By Mike Scott
Many Michigan businesses are finding their greatest growth markets are outside of North America, including China and India.
Yet effectively targeting customers in such developing countries requires in-depth planning and knowledge of not only your own products and services, but how they can be applied globally.
That is the message echoed by several statewide business owners and executives who have successfully built an international presence. New markets are continuing to emerge globally for everything from business consulting to energy-efficient products, while markets domestically in many industries decline.
For the past 60 years Detroit Stoker Company supplied stokers and related combustion equipment for the production of steam used in heating, industrial processing and electric power generation around the world. Global manufacturers in Europe and Southeast Asia first expressed an interest in working with Detroit Stoker more than a decade ago. As the company’s exposure grew, manufacturers in Australia and other parts of the world also contacted the Monroe-based company. Most of those relationships still exist today.
“It all goes hand in hand with the fact that renewable and alternative energy has had a much higher growth in countries without a local energy source - coal, natural gas and oil,” says President Thomas Giaier. “They need to produce electricity and power with local fuels,” Giaier says, because these countries can’t afford to import the necessary oil to meet growing energy consumption demands.
The company’s products are of particular interest to countries where such natural resources are not abundant. Getting energy out of such materials as biomass and sugarcane residue is critical in reducing the dependence those countries have on importing foreign oil.
If such investments are made for the long-term, the payback can be relatively short, as businesses and consumers save on energy costs.
“We’ve even worked with wastes from olive products as a way to create electricity,” says Giaier.
Kyle Schwulst, founder and president of ElectroJet in Brighton, had a great idea, but no North American market in which to sell it. The company, which designs and produces low-cost electronic engine controls for applications (including motorcycles, scooters and lawn mowers) has received more than $2 million in grants from a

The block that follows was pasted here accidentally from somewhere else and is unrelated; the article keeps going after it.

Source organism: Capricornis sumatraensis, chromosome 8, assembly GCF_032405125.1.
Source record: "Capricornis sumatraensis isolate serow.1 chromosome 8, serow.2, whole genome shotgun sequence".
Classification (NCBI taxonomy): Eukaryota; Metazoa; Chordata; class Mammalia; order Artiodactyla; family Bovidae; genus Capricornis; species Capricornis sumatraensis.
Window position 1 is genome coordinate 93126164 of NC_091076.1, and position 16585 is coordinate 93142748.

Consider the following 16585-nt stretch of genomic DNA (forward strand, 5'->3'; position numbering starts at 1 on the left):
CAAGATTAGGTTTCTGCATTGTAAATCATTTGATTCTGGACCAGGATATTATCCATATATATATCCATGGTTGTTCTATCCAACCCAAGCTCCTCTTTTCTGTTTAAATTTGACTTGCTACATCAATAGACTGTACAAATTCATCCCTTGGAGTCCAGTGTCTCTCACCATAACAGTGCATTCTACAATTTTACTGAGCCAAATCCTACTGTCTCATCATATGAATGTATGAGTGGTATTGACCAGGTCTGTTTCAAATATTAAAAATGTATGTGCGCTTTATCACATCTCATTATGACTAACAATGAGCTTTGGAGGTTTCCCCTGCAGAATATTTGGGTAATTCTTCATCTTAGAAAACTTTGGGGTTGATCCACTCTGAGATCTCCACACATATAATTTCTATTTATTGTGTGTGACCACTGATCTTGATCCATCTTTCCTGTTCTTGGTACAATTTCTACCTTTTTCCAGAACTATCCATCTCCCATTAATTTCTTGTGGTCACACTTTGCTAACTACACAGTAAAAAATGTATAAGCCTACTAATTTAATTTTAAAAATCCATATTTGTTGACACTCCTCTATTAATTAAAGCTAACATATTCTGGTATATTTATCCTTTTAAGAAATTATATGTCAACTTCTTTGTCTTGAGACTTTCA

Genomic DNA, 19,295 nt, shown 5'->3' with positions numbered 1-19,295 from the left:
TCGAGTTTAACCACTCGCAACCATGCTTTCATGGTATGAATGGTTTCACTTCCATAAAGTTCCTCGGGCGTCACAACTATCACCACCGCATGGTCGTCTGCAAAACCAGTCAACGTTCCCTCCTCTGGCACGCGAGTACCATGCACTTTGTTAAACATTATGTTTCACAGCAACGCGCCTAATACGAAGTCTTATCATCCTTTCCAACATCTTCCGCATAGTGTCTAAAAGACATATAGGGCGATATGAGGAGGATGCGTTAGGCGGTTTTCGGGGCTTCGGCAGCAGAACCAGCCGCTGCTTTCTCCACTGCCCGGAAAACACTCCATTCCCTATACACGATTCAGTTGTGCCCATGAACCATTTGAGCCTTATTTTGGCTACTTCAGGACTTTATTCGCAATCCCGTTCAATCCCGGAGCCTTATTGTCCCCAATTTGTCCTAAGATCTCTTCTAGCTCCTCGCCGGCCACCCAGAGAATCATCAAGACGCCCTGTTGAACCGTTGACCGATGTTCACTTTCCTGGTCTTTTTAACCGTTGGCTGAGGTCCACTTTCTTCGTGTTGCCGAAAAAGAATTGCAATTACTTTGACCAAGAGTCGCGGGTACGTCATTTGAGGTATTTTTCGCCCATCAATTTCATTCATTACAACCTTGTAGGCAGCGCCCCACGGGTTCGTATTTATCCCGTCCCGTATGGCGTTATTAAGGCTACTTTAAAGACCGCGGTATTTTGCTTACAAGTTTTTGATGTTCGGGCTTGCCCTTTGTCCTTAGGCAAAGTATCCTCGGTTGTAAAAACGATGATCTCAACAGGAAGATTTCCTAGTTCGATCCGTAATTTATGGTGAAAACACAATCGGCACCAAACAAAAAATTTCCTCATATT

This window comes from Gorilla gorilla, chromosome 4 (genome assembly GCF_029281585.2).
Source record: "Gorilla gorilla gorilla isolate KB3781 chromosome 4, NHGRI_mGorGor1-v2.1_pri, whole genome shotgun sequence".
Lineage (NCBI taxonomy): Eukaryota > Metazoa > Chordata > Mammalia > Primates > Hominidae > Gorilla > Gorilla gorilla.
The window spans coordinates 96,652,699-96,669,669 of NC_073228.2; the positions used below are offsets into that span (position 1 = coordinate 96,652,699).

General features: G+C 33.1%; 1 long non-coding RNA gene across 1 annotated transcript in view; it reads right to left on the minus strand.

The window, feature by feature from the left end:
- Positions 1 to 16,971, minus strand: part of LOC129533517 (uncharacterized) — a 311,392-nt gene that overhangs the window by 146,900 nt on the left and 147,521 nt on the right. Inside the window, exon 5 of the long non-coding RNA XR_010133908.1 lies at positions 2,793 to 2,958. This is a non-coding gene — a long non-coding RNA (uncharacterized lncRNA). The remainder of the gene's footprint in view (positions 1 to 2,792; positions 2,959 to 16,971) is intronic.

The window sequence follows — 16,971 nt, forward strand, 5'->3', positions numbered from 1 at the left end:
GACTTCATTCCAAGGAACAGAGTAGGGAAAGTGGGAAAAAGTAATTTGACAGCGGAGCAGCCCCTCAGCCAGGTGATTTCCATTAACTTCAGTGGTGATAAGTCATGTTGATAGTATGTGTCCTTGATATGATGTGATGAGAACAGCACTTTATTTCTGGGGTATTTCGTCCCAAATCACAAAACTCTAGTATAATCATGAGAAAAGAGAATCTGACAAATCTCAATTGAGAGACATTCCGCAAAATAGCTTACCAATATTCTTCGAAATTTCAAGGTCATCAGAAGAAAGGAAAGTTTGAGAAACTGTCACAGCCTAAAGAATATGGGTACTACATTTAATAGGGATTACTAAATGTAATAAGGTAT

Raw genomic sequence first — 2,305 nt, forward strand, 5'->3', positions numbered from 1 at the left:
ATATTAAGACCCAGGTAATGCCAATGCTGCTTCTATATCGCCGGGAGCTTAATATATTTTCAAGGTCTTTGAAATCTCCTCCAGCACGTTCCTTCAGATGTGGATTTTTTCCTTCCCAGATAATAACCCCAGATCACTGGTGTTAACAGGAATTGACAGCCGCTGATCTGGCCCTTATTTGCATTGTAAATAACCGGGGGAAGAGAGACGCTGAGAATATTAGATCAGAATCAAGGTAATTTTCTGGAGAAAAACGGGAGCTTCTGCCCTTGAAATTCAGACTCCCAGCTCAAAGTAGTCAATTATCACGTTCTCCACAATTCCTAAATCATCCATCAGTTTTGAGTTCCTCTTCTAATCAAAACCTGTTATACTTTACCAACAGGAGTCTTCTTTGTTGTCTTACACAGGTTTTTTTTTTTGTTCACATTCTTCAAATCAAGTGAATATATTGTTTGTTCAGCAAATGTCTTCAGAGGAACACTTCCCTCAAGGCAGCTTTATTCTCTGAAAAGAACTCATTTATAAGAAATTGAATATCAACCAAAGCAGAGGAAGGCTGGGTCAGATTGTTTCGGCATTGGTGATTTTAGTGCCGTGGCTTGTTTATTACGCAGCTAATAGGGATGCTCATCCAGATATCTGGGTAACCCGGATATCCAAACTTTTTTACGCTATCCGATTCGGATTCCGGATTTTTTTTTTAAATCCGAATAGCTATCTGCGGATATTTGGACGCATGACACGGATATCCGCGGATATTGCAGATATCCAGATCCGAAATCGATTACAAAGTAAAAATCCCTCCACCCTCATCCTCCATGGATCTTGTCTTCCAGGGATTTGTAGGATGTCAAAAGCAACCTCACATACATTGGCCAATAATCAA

combination of state sources, including the Michigan Economic Development Corporation, Automation Alley and Ann Arbor SPARK.
Although the technology, which reduces emissions, improves regulatory compliance and greater fuel efficiency, has its roots in the world of automotive, ElectroJet focuses on products that use one and two-cylinder engines, explains Schwulst, its biggest share of revenues coming from selling engine controls to manufacturers of motorcycles and scooters, 75 percent of which are headquartered in China and India.
Even so, other emerging countries are key to the company’s future growth.
“China, India and other emerging countries are where our market is,” says Schwulst. “The bulk of motorcycles are made there and then used for general transportation.”
One reason is that the average income of citizens living in countries such as Vietnam and Bangladesh is so low that they can’t afford to purchase an automobile.
The geographic location of an industry’s “new frontiers” varies, says David Hemmings, president of Pacific Rim Alliance, an Ada-based global business consultancy. Even if some U.S. manufacturers fail, Hemmings feels opportunities for manufacturing will still exist in North America in the coming years, the reason being that both facilities and knowledge will remain in the United States.
Brazil is perhaps the fastest growing market for automotive suppliers, OEMs and other manufacturers to build products, Hemmings says, who cites Brazil’s stable currency, emerging middle class and a president who uses fair trade policies to create a favorable business climate.